A leading Tory MP has launched a stinging attack on Downing Street's Transformational Government strategy for delivering public services, labelling it "sinister" and "an end to privacy" for all citizens.
Shadow immigration minister Damian Green outlined the three main aims of the initiative during a speech to right-wing think tank the Centre for Policy Studies yesterday. The strategy was originally launched by Tony Blair in 2005.
Green described the promise of IT services designed around the citizen and business as "largely cosmetic", and referred to the idea of broadening and deepening the government's IT and professionalism as "largely comic".
The member for Ashford also condemned the third aim of promoting a "culture of shared services to release efficiencies" as "highly sinister".
"It has its roots in a false analogy with the private sector, which has indeed used ICT to provide services more efficiently and cheaply," said Green.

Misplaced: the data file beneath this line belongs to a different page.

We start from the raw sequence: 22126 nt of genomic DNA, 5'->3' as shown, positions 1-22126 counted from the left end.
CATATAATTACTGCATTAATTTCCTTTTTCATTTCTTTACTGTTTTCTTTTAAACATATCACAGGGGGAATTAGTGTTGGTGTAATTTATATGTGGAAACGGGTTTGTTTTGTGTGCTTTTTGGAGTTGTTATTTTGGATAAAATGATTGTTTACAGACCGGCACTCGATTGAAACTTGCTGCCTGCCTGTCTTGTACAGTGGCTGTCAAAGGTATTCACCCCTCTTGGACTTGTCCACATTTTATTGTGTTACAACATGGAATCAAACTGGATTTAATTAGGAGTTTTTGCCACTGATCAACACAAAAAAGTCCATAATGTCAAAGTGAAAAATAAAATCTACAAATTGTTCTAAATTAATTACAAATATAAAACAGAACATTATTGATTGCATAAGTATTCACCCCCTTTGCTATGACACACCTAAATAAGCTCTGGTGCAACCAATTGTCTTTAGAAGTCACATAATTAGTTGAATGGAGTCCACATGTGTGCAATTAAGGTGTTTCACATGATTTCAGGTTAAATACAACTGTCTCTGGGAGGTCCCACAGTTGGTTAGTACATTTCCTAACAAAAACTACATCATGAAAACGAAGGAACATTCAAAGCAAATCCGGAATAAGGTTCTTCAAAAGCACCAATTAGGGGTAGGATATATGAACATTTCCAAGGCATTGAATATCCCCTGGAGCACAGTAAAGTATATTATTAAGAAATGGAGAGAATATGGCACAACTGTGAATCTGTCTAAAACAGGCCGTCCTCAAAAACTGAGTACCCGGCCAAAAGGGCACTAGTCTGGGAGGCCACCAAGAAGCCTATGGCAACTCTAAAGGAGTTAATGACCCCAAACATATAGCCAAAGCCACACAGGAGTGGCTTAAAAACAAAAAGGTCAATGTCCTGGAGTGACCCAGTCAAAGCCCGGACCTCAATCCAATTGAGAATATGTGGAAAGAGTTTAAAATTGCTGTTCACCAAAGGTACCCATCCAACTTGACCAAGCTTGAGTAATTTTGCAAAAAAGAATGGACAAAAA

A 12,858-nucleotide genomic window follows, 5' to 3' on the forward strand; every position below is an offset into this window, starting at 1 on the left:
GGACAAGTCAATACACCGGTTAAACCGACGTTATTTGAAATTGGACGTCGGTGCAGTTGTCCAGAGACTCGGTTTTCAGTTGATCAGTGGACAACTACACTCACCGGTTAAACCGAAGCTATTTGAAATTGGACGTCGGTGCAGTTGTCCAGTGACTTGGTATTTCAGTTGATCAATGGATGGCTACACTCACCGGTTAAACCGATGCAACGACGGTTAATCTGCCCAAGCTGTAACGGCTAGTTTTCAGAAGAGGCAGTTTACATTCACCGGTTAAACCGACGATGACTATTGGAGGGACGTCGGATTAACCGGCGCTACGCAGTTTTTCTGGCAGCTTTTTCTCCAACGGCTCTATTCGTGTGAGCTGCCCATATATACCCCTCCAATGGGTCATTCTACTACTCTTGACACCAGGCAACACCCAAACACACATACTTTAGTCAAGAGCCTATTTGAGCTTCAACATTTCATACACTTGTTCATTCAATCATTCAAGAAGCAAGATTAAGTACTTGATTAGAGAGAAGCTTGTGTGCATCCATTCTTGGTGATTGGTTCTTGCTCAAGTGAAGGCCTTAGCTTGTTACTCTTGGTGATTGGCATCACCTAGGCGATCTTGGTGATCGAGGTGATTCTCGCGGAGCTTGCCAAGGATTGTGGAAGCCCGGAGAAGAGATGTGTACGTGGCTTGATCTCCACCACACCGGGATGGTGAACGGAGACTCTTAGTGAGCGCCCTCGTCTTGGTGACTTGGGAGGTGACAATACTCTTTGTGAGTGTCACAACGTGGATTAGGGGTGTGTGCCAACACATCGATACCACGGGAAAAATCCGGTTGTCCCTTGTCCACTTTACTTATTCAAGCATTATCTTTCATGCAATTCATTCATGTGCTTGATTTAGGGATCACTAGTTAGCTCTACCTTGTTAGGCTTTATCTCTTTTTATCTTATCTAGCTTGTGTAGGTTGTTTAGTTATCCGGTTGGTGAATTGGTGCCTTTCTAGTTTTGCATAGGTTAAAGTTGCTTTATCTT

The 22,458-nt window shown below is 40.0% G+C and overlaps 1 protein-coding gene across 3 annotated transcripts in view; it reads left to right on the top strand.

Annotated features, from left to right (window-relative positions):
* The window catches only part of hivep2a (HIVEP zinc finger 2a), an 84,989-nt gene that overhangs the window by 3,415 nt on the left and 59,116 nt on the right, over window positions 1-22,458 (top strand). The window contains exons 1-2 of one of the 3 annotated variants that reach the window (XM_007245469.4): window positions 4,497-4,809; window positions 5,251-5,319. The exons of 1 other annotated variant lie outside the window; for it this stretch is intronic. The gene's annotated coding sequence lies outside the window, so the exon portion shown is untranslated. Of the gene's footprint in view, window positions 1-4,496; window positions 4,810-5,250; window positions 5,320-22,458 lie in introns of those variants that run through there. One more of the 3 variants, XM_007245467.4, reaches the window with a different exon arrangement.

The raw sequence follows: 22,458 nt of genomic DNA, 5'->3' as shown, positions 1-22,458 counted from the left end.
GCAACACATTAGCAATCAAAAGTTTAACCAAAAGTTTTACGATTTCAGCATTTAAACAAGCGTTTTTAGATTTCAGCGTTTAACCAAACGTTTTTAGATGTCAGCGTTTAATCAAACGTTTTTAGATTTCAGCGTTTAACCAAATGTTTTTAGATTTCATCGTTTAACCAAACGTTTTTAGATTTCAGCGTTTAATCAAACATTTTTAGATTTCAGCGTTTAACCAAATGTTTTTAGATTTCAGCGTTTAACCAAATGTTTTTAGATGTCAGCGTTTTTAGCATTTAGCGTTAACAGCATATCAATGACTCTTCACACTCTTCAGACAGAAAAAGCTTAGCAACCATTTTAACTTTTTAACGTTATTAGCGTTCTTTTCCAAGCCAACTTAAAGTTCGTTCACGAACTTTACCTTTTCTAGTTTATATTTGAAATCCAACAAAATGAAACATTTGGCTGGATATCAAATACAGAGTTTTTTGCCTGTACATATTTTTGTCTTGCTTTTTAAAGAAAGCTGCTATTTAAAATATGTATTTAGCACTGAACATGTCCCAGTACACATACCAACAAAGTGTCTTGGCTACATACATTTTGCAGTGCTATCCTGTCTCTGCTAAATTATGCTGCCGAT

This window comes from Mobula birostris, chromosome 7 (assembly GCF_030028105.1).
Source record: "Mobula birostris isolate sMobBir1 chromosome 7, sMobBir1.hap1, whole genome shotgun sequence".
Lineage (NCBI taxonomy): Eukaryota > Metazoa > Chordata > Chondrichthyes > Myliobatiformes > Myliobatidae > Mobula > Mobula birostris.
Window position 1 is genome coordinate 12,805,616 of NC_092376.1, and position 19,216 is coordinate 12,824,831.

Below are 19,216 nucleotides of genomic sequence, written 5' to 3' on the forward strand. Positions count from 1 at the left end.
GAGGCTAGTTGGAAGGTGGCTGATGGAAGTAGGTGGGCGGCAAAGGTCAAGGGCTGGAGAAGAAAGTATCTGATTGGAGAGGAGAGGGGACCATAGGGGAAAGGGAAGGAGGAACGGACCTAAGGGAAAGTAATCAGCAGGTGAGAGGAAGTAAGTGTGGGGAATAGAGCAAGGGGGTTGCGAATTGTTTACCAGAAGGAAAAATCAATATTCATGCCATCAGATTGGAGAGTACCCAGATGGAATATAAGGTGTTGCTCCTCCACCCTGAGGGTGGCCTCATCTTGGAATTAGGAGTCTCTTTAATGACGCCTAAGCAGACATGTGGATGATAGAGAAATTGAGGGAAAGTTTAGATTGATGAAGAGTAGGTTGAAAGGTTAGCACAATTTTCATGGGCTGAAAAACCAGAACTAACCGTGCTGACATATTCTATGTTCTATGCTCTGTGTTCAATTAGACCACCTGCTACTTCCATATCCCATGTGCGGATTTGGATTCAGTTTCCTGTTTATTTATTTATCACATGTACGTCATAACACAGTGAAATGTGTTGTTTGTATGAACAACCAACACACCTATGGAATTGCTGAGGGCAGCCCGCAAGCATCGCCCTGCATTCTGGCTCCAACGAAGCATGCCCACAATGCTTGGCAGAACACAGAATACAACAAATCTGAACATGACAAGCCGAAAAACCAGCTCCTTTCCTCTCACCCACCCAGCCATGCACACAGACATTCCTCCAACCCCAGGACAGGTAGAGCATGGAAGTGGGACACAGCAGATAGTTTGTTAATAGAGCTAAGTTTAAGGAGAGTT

"The difference, of course, is that in almost all industries any private sector operator cannot compel us to use its services. Government can not only compel us to use them, but can change the rules, and the terms and conditions, whenever it suits."
Green believes that this has led to an increasingly large number of government databases and soaring costs.
"Even the government cannot provide an accurate figure for the cost of its Transformational Government programme," he added. "Yet only about 30 per cent of government IT projects succeed."
The attack comes just a day after Green's colleague, shadow home secretary Chris Grayling, criticised the government's DNA database, saying that the Brown administration had been dragging its feet over implementing changes to comply with European Union law.
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